where P(fi) is the normalized power estimation for frequency fi (i = 37, 38, 39 or 40 Hz); ch is the number of channel; Δf is the bandwidth of the power estimation: ± 0.25 Hz; is the periodogram of baseline EEG used for equalization purpose, since the EEG spectrum has lower power for higher frequencies. This means that these values vary depending on their frequency range. For example, an SSVEP at 37 Hz has larger amplitude than another SSVEP at 40 Hz. In order to compute P(fi), O1, Oz and O2 channels were used, consequently M = 3. This calculation was performed every 0.25 s.
An SSVEP is labelled as one of the four possible classes (top, right, down or left) if the maximum P(fi) is maintained for a determined period of time H:
The time-threshold H in time-locked (synchronous) step is H S and fixed at 1.75 s for on-line feedback. In asynchronous step H A can be adjusted from 1.5 s to 2.25 s.
Table 1 shows the results in time-locked step for different H S values and are detailed the Correct, Incorrect and Non-detected trials, average time by trial and the Information Transfer Rate (ITR). The ITR is a measure of the information transmitted and is calculated as :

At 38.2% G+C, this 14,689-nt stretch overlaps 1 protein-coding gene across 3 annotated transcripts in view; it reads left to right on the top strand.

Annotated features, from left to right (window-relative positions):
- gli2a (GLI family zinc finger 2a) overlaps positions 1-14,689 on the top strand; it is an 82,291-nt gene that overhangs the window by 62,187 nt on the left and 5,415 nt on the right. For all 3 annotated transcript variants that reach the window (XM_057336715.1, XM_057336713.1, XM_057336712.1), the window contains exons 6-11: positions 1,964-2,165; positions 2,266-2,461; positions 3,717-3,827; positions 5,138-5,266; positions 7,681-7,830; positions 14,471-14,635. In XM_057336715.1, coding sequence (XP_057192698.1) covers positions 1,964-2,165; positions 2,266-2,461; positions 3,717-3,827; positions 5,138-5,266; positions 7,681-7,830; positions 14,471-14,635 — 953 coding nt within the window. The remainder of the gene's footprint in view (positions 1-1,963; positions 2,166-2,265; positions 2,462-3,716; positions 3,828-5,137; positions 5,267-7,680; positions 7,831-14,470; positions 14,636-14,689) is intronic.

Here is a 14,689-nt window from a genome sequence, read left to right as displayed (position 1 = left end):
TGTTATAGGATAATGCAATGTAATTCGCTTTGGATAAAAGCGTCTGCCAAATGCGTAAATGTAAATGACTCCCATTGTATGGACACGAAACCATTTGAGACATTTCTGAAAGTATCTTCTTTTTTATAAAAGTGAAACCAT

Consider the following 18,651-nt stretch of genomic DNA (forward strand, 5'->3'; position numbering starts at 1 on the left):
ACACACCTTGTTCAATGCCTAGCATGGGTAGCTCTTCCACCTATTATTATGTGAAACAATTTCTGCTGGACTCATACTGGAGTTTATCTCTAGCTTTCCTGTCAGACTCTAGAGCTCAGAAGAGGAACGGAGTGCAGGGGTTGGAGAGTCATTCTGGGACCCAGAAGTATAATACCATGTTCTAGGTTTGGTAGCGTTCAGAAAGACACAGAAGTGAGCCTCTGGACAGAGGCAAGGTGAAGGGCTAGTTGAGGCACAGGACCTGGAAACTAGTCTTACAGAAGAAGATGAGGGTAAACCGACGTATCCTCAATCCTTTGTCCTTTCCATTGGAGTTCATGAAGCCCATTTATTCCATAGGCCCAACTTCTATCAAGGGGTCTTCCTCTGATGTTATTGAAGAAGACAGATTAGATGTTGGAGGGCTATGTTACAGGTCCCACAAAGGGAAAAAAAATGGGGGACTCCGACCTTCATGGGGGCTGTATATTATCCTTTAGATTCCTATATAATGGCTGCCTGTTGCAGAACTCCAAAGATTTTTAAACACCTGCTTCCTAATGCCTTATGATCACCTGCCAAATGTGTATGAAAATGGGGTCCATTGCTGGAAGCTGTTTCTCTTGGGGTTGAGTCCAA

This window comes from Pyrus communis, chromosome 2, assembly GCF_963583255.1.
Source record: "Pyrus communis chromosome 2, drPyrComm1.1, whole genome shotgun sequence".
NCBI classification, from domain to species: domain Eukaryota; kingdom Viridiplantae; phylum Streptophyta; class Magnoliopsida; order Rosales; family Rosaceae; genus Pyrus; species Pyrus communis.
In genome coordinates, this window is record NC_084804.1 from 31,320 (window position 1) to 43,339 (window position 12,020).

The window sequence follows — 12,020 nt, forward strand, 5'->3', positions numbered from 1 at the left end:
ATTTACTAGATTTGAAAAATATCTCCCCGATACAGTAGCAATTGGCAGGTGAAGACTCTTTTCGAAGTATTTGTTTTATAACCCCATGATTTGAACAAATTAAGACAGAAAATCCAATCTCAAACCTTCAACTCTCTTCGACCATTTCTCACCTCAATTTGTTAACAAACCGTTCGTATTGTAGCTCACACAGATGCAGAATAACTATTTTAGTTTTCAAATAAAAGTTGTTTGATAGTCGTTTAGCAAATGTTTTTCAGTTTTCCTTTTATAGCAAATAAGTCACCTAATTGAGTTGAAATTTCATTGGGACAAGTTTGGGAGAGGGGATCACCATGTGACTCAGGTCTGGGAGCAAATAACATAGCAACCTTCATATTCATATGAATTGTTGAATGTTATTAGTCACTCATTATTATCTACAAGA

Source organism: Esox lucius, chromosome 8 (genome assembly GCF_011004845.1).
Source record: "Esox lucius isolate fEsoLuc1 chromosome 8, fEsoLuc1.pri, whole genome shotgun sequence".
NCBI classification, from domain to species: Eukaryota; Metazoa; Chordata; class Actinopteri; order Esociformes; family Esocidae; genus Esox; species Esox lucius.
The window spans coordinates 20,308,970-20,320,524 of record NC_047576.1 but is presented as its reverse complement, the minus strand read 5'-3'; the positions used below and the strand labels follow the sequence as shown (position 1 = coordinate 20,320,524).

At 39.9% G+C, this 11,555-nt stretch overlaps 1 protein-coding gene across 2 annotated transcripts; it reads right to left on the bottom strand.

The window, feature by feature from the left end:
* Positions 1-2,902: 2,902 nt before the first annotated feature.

where P r is the probability of non-detected cases, P w is the probability of incorrect detected cases and N is the number of targets (in our case N = 4). The ITR could be expresed in bits/trial or in bits/min.
In asynchromous mode, the SSVEP-power calculated on-line for Subject 5 is presented in Figure 3a. The SSVEP-power increases when the subject gazes at a determined ligth and SSVEP-power is labeled as a class when time-threshold H A is overcome, i.e., the ball changes its movement. In this case H A was 2.25 s.
Figure 3b shows the direction changes along the task. In t = 64 s the ball stops since the top-ligth is detected at this moment (the contrary to current direction), this detection was considered as a FP. Threshold H A was adjusted for each subject in order to reject FP, although some FP were detected anyway, but adjusting to optimal H A the FP rate was lower. Figure 3c shows the path followed by the ball to reach the final spot (white square).